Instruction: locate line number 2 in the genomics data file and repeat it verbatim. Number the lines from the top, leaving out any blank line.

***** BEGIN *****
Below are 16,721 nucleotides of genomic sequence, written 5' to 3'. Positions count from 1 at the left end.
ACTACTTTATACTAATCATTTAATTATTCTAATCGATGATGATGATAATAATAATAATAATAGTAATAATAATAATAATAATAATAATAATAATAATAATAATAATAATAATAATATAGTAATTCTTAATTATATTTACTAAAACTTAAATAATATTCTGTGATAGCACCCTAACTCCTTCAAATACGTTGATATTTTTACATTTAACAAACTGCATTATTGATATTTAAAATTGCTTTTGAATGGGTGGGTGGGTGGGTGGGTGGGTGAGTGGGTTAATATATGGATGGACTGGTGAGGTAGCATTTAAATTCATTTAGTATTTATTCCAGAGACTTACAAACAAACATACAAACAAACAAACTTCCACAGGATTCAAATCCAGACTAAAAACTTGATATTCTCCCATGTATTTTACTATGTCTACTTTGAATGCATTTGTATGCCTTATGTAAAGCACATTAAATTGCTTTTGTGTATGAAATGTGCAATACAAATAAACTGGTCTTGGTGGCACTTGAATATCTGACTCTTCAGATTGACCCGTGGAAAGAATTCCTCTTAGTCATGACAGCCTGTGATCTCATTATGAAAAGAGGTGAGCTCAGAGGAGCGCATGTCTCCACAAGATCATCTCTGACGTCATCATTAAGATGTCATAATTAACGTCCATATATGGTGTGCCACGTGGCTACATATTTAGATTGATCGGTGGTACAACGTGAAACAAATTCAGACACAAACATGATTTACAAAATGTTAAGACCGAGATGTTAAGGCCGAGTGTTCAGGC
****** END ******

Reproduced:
ACTACTTTATACTAATCATTTAATTATTCTAATCGATGATGATGATAATAATAATAATAATAGTAATAATAATAATAATAATAATAATAATAATAATAATAATAATAATAATAATATAGTAATTCTTAATTATATTTACTAAAACTTAAATAATATTCTGTGATAGCACCCTAACTCCTTCAAATACGTTGATATTTTTACATTTAACAAACTGCATTATTGATATTTAAAATTGCTTTTGAATGGGTGGGTGGGTGGGTGGGTGGGTGAGTGGGTTAATATATGGATGGACTGGTGAGGTAGCATTTAAATTCATTTAGTATTTATTCCAGAGACTTACAAACAAACATACAAACAAACAAACTTCCACAGGATTCAAATCCAGACTAAAAACTTGATATTCTCCCATGTATTTTACTATGTCTACTTTGAATGCATTTGTATGCCTTATGTAAAGCACATTAAATTGCTTTTGTGTATGAAATGTGCAATACAAATAAACTGGTCTTGGTGGCACTTGAATATCTGACTCTTCAGATTGACCCGTGGAAAGAATTCCTCTTAGTCATGACAGCCTGTGATCTCATTATGAAAAGAGGTGAGCTCAGAGGAGCGCATGTCTCCACAAGATCATCTCTGACGTCATCATTAAGATGTCATAATTAACGTCCATATATGGTGTGCCACGTGGCTACATATTTAGATTGATCGGTGGTACAACGTGAAACAAATTCAGACACAAACATGATTTACAAAATGTTAAGACCGAGATGTTAAGGCCGAGTGTTCAGGC